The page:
What is Design Thinking? A methodology or a mindset?
The answer to a never-ending question
I don’t know how many discussions on LinkedIn and how many live conversations I had on whether design thinking is a mindset or a methodology. I like these discussions because I get to see where people come from to design thinking.
There are some traits that I see in the perspective of people who are designers by trade — product designers, graphic designers, architects, etc., those who are design thinkers trained at any of the d.schools and people who have intuitively educated themselves in the principles of design thinking. But this is beyond the point. For me these are fruitful discussions and all of these people, all of us, have valuable experiences to bring in. The problem is we often expect to convince the other party and reach to one final, rightful answer.
I like to believe that design thinking is richer than that and that everybody can have his own answer to the never-ending question. And here is mine: design thinking is a humbled methodology with a bold mindset.
Why a humbled methodology?
Of all business methodologies, I’ve ever encountered, design thinking is the least of a methodology. Unlike Six Sigma or SIT, it doesn’t come with a big handbook full of instructions. It comes with a toolbox.
In it you can find some useful instruments, often borrowed from other disciplines, and it’s up to you to use them. It’s up to you to figure what’s broken, how to fix it or how to build something new. There is just rough guidelines for the process you need to follow empathize, define, ideate, prototype, test. But even this could be turned upside down.
And this is good because methodologies don’t work, mindsets do. Particularly in the context of innovation. Methodologies create safety nets and support risk-averse behavior. They prescribe how to act and this is often used as an excuse not to think and even worse, not to act. Methodologies deceit individuals and organisations to follow a “secured step-by-step path to success”. Unfortunately there is no such thing. You’ve got to find your way.
Blindly following a methodology will lead you nowhere interesting. My friend Andreas Klinger said it very well in his recent post about why Lean startup methodology in its present incarnation sucks for startups: “Good teams don’t use the tools of Lean Startup as a navigation systems. They use it as a headlight…”
This is equally valid for any other business method, methodology, tool, etc. There is no navigation system to innovation. The most successful, inventive and creative people have never followed a methodology. They shared a certain mindset.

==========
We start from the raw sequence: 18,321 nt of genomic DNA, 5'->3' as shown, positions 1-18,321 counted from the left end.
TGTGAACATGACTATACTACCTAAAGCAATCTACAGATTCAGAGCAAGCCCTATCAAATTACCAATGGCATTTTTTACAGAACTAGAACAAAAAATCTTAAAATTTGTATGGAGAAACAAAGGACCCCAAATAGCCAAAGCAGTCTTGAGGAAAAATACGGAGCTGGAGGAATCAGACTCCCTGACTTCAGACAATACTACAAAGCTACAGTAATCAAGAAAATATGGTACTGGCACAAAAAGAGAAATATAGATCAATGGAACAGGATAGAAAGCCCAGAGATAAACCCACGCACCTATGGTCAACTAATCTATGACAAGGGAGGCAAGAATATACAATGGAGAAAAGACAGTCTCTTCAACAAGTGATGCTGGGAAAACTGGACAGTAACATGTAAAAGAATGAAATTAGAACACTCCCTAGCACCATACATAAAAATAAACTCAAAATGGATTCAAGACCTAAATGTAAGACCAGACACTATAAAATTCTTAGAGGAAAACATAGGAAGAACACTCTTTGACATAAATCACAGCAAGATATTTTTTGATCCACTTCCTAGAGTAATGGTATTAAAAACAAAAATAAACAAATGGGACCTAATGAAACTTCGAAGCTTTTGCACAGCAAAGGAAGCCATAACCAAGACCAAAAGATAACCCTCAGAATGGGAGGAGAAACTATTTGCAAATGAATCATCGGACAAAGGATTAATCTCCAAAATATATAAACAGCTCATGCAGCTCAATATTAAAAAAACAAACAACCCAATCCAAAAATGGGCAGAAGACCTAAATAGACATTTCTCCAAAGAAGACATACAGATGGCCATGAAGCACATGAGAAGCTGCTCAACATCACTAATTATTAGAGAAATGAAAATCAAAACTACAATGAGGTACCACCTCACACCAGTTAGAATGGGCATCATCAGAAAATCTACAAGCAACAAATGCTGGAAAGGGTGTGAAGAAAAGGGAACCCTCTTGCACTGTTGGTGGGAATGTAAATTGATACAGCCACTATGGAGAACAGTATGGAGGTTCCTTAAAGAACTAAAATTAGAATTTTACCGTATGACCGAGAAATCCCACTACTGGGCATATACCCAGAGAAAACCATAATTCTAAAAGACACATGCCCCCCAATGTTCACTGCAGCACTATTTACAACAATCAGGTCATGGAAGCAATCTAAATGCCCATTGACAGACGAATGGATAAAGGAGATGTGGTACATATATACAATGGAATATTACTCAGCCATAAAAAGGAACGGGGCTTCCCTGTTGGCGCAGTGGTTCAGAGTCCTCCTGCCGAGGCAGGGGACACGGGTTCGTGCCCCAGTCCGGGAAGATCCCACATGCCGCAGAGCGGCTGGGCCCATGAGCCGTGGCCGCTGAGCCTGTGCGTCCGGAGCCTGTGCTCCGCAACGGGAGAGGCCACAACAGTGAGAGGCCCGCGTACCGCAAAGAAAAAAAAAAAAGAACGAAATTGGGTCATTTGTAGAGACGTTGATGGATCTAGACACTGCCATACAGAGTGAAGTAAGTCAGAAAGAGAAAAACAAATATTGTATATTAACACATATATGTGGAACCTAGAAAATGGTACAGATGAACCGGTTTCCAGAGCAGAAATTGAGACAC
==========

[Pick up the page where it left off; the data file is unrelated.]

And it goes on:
Why a bold mindset?
And this is what design thinking really is for me — it’s a mindset derived from the acts of successful and respectful business people, designers and inventors.
The most distinctive feature of such people is intuition. And this is what the teachings of design thinking are aiming at — develop students’ intuition. I don’t know of any other methodology that has this.
The d.schools welcome curious, smart, empathic kids and let them solve real-world challenges. There are no strict rules and there is no definitive process either. You move forward, sideward or even backward at your own discretion.
The key words here are learn and journey. Design thinking practice constantly reminds you to unlearn what you knew and learn anew. Mastering this awakens your courage to take unknown journeys. It sounds simple, but it’s the inability to do exactly this that fails businesses.
About this post: This post is part of a new series of articles on the topic of design thinking. These will be mainly interesting examples of applying design thinking in various industries and occasionally my own musings on the topic. You can expect to read about design thinking in the telecom, IT, banking and insurance industry, the public sector and more. This was the opening post and it’s about prison redesign.
About the author of this blog: Elina Zheleva is a Design Thinking Evangelist trained at the HPI School of Design Thinking and Stanford d.school. Previously she has worked in the European Aviation Safety Agency taking various roles in planning and controlling. Currently she is the editor and curator of Airport Hub & Passenger eXperience and an expert on passenger experience in air travel. She also works on bringing Design Thinking to Bulgaria and CEE where she originally comes from. She is the founder of designthinking.bg